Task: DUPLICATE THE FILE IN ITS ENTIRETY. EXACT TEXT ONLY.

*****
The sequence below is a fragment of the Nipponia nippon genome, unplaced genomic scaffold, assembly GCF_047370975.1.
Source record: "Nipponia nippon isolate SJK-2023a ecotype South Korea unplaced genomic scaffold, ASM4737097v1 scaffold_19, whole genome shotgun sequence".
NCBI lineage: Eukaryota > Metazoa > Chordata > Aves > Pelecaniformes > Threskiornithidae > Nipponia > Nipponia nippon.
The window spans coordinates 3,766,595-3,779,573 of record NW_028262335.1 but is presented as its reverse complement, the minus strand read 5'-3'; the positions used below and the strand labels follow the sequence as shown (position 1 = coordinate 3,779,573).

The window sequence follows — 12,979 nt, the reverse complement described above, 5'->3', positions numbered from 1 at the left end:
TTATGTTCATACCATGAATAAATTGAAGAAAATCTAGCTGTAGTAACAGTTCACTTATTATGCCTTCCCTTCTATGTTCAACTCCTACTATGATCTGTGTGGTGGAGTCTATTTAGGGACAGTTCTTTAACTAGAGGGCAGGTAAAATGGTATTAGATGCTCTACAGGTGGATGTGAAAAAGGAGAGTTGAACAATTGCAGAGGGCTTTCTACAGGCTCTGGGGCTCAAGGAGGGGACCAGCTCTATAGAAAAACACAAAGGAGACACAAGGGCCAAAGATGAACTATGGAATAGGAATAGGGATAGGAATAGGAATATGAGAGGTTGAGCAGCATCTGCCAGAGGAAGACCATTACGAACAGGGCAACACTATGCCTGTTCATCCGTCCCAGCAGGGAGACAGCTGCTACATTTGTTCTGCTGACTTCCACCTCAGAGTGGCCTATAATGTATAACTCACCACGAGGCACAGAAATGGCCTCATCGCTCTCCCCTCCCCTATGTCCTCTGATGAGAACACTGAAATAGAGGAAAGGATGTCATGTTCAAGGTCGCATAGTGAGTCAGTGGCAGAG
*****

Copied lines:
The sequence below is a fragment of the Nipponia nippon genome, unplaced genomic scaffold, assembly GCF_047370975.1.
Source record: "Nipponia nippon isolate SJK-2023a ecotype South Korea unplaced genomic scaffold, ASM4737097v1 scaffold_19, whole genome shotgun sequence".
NCBI lineage: Eukaryota > Metazoa > Chordata > Aves > Pelecaniformes > Threskiornithidae > Nipponia > Nipponia nippon.
The window spans coordinates 3,766,595-3,779,573 of record NW_028262335.1 but is presented as its reverse complement, the minus strand read 5'-3'; the positions used below and the strand labels follow the sequence as shown (position 1 = coordinate 3,779,573).

The window sequence follows — 12,979 nt, the reverse complement described above, 5'->3', positions numbered from 1 at the left end:
TTATGTTCATACCATGAATAAATTGAAGAAAATCTAGCTGTAGTAACAGTTCACTTATTATGCCTTCCCTTCTATGTTCAACTCCTACTATGATCTGTGTGGTGGAGTCTATTTAGGGACAGTTCTTTAACTAGAGGGCAGGTAAAATGGTATTAGATGCTCTACAGGTGGATGTGAAAAAGGAGAGTTGAACAATTGCAGAGGGCTTTCTACAGGCTCTGGGGCTCAAGGAGGGGACCAGCTCTATAGAAAAACACAAAGGAGACACAAGGGCCAAAGATGAACTATGGAATAGGAATAGGGATAGGAATAGGAATATGAGAGGTTGAGCAGCATCTGCCAGAGGAAGACCATTACGAACAGGGCAACACTATGCCTGTTCATCCGTCCCAGCAGGGAGACAGCTGCTACATTTGTTCTGCTGACTTCCACCTCAGAGTGGCCTATAATGTATAACTCACCACGAGGCACAGAAATGGCCTCATCGCTCTCCCCTCCCCTATGTCCTCTGATGAGAACACTGAAATAGAGGAAAGGATGTCATGTTCAAGGTCGCATAGTGAGTCAGTGGCAGAG